OKLAHOMA CITY - Oklahoma City is home to many historical neighborhoods, including Mesta Park, Putnam Heights and the Edwards Addition.
While many people may recognize the style of homes in Mesta Park and Putnam Heights, the Edwards Addition is rich in history.
“My grandfather was referred to the junkman and certainly it’s a true testament and tribute where he made a lot of money in the junkyard and scrape iron business,” said James Johnson, the grandson of Walter Edwards and Francis Edwards.
Walter Edwards and his family moved to Oklahoma in 1907. At just 19-years-old, he got a job at a junkyard earning $9 a week.
Despite that low pay, he saved up enough to start his own businesses.
“Many businesses rise and fall, succeed and fail. My grandfather went broke during the depression. As a result, he had the resiliency and perseverance to continue through,” Johnson said.
Edwards returned to the junkyard to work his way out of debt. In fact, he ended up earning enough money to purchase a business.
“He wanted something better for himself and others that were around him. Then came the war and the hot commodity prices for iron and steel and other precious metals,” he said.
Family members say his wife was just what he needed to keep his business ventures growing.
“They say behind every great man is a great woman…that is true, that is true,” Johnson said. “He was a team and his other team member was his wife, Francis Edwards. Their skills, background, interest complimented each other so well. That she was able to do things he couldn’t and he the things she couldn’t."
That match brought about their next business venture- the Edwards Addition. It's a neighborhood that now stretches from N.E. 10th St. to N.E. 23rd.
The housing addition was created to combat a critical housing shortage for African Americans in Oklahoma City.
The couple purchased the land from C.T. Hassmen, who agreed to submit the plans to the city council for them.
The Edwards were the first African Americans to secure a Federal Housing Administration loan, which allowed them to set up sewage and water for the neighborhood.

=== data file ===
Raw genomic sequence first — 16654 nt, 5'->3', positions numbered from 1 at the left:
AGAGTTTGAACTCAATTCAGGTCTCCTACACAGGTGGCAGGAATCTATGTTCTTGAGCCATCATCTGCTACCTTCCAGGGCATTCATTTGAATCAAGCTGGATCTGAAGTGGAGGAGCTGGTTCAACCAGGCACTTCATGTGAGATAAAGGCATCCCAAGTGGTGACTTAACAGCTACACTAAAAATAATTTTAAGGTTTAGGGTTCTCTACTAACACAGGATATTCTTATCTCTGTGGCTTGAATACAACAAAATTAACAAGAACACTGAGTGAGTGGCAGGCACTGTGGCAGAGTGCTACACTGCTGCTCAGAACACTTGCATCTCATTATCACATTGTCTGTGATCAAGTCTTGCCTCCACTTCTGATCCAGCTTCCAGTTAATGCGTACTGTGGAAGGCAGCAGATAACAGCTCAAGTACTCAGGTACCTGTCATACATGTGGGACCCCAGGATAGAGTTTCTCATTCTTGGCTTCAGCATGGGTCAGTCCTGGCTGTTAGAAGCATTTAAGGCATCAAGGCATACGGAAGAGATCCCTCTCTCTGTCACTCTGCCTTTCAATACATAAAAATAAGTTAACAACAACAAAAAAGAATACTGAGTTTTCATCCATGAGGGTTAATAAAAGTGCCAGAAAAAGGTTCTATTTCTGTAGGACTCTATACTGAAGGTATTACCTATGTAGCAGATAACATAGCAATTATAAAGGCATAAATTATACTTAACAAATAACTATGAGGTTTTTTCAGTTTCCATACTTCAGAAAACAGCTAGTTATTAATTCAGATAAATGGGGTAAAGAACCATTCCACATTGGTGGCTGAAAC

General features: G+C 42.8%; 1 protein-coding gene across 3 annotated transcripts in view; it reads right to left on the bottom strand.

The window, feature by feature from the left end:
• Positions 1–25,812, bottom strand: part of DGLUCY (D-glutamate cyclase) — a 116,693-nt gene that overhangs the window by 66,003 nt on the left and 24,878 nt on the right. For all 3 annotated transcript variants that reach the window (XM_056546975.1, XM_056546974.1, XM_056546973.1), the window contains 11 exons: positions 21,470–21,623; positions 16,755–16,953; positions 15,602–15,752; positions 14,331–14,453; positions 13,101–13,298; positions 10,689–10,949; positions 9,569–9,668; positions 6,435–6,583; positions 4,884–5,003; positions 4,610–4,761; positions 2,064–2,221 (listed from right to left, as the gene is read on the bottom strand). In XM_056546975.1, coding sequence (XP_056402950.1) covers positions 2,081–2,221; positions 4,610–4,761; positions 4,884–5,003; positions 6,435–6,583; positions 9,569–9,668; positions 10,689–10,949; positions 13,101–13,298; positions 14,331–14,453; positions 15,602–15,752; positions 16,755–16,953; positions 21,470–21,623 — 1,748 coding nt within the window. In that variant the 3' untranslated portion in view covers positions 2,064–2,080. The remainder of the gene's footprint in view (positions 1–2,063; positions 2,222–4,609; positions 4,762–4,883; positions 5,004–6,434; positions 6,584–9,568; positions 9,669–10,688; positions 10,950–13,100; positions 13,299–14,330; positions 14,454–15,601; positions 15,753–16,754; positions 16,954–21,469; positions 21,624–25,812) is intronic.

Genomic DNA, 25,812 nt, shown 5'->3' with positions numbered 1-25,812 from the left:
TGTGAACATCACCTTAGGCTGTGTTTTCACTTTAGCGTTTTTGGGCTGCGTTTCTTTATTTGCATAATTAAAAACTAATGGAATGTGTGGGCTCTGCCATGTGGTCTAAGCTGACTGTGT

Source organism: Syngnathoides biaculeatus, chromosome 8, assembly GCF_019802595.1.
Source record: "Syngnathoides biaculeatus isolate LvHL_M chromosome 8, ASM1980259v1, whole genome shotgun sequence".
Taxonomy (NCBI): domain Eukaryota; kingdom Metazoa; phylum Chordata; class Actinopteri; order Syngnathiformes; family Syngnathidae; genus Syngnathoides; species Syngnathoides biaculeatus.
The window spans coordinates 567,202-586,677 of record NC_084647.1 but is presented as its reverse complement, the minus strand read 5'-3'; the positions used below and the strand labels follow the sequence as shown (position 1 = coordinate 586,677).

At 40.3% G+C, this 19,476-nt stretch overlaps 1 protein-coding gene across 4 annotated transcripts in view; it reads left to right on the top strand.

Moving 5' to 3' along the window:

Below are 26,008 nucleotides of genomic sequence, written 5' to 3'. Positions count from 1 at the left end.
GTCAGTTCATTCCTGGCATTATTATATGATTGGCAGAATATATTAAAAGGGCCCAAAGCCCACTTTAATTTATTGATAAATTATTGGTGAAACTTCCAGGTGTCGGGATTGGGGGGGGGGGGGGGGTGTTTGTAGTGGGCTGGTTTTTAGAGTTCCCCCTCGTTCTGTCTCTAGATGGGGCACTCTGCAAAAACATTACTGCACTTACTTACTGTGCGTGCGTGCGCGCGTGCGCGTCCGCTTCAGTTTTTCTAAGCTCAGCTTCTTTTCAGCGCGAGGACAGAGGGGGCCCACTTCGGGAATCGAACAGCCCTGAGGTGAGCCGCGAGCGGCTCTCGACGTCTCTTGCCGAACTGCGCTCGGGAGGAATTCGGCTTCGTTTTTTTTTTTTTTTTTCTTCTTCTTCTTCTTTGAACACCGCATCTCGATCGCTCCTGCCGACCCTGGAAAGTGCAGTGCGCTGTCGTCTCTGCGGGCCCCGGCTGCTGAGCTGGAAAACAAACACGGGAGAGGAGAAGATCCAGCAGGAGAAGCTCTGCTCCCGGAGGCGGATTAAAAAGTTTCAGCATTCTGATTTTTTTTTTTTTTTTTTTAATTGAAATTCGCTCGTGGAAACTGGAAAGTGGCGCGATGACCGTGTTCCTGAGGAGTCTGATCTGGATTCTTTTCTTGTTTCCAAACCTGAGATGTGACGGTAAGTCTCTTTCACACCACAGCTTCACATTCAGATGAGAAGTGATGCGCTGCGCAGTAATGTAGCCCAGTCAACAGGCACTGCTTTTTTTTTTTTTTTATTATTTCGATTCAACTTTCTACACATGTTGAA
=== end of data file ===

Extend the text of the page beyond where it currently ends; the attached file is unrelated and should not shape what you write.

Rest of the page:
They ended up building more than 700 single family homes in the area.
“The population of folks who bought homes in Edwards Addition were teachers, educators, doctors….let’s say middle class citizens who wanted the best for their kids," Johnson said.
In 1945, everything changed.
“My grandmother became sick and became hospitalized in the basement ward of a hospital in OKC. The doctor told my grandfather that if my grandmother was going to get well-- she needs to go to one that will give her first rate care," he said.
The couple had the means to pay for the care, but state laws prevented hospitals from treating any persons of color to the extent that Francis Edwards needed.
“[My grandfather] decided to take my grandmother to the MAYO Clinic in Minnesota. She was admitted, she was treated and got well. While she was there, they decided and committed together that upon their return--they would build a hospital for all people. Not only for African Americans, but for anybody that needed or desired services," he said.
In 1948, they build the Edwards Memorial Hospital on N.E. 16th and I-35.
The hospital was revered as being the largest hospital owned and operated by blacks in the southwest United States. They even received a congratulatory note from President Harry Truman.
“The hospital was in existence from 1948 to 1961 when it closed. By that time, services had been available at other hospital and establishments," he said.
Their rags to riches story became talk of the nation, earning Walter the nickname of "Millionaire Junkman."
“As I have grown up and gotten older, I to myself marvel at what my grandparents have down out here without the kind of trappings and resource and availability services we have today. They were hard scrabbled people. It's just phenomenal to what they were able to do with so little," he said.